Yoga has been gaining popularity in the K-12 school setting, particularly over the past decade. In fact, Harvard Health reports that 1.7 million U.S. children did yoga in 2012 — an increase of 400,000 from 2007. As more and more research points to evidence that yoga can improve academic achievement, positive behavior, and overall well-being, a growing number of teachers are choosing to integrate the practice into their lesson plans.
Incorporating yoga in the classroom gives students “the tools to calm themselves during anxious moments, quiet their little minds of the negative thinking, and feel good about themselves in general,” according to Yoga Kids. Through exercises such as breathing techniques, meditation, and mindfulness, the principles of yoga can become a valuable part of your students’ school day.
Benefits of School Yoga
Both yoga and mindfulness have been shown to improve mental and physical health in children 6 to 12 years of age, Harvard Health says. They can improve students’ balance, endurance, and strength, as well as focus, memory, self-esteem, and anxiety. All of these elements play an important role in classroom behavior and academic performance.
Here are some of the other ways yoga in the classroom can benefit students.
Control and Confidence
Yoga can help students develop self-control and respect for their bodies as they grow and change. It can also help students feel strong and comfortable in their own skin.
When students understand the connection between their mental state and physical well-being, they can identify healthy ways to cope with stress and negative emotions.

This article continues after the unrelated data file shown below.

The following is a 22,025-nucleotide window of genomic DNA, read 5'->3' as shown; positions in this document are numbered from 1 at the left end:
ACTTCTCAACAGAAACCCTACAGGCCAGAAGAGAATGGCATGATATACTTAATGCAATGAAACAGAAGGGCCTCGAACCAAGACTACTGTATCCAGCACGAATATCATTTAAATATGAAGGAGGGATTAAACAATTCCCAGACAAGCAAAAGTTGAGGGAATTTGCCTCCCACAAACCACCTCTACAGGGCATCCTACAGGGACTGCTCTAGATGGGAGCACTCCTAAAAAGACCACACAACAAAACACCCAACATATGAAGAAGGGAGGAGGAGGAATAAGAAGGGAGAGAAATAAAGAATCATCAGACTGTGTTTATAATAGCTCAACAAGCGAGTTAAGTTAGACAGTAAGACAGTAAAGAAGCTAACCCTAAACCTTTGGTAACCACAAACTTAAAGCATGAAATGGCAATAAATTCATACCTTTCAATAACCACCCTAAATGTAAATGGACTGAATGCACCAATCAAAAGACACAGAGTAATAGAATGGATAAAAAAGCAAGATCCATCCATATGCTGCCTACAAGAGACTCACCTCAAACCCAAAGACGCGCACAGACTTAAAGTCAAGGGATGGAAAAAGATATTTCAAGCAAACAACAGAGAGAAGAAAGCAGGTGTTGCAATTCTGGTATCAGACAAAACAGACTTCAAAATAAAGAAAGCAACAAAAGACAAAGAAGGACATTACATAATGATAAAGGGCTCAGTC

When students are tasked with holding a specific yoga pose or completing various mindfulness activities, they learn to improve their ability to focus. This is particularly important for students with ADHD and other attention challenges.
It is important to note that yoga in the classroom can have real benefits for teachers as well. “Recent research suggests that providing educators with training in yoga- and mindfulness-based skills may have several beneficial effects for educators, including increases in calmness, mindfulness, well-being, and positive mood,” among other benefits such as decreasing stress and emotional reactivity, Yoga 4 Classrooms explains.
Adding Yoga to the Classroom Day
Here are some helpful tips for adding yoga and mindfulness to your classroom:
Start with Yoga Breaks
During transition times, have students take a 10-minute break to do breathing exercises or complete a few pose sequences. Yoga Kids recommends these breaks after lunch, before a test, or to start the school day.
Focus on Breathing
Teaching students to do deep breathing exercises is an easy way to create an environment of focused calm. Have students take a deep breath, then hold it for a count of three. Then have them breathe out as if they’re blowing out a candle, and repeat this cycle five times, Harvard Health suggests.
Use Visualization Techniques
Guided visualization is an easy way to let your students use their imagination while increasing mindfulness. Dana Santas, a yoga trainer for professional athletes, suggests having children choose a destination to visualize in their mind, then asking them to imagine what they see, smell, and hear.
Keep your students’ ages and attention spans in mind when beginning yoga practice. It’s a good idea to keep poses and games short, especially in the beginning. Work on providing structure while keeping a playful mindset for younger students. You can also focus on easier poses that are less likely to cause injury.
Above all, it’s important to make yoga fun for your students. Play games that incorporate yoga poses or have students practice with a partner as a way to have fun while learning to work with others. All of these are great ways to make classroom yoga a part of your routine.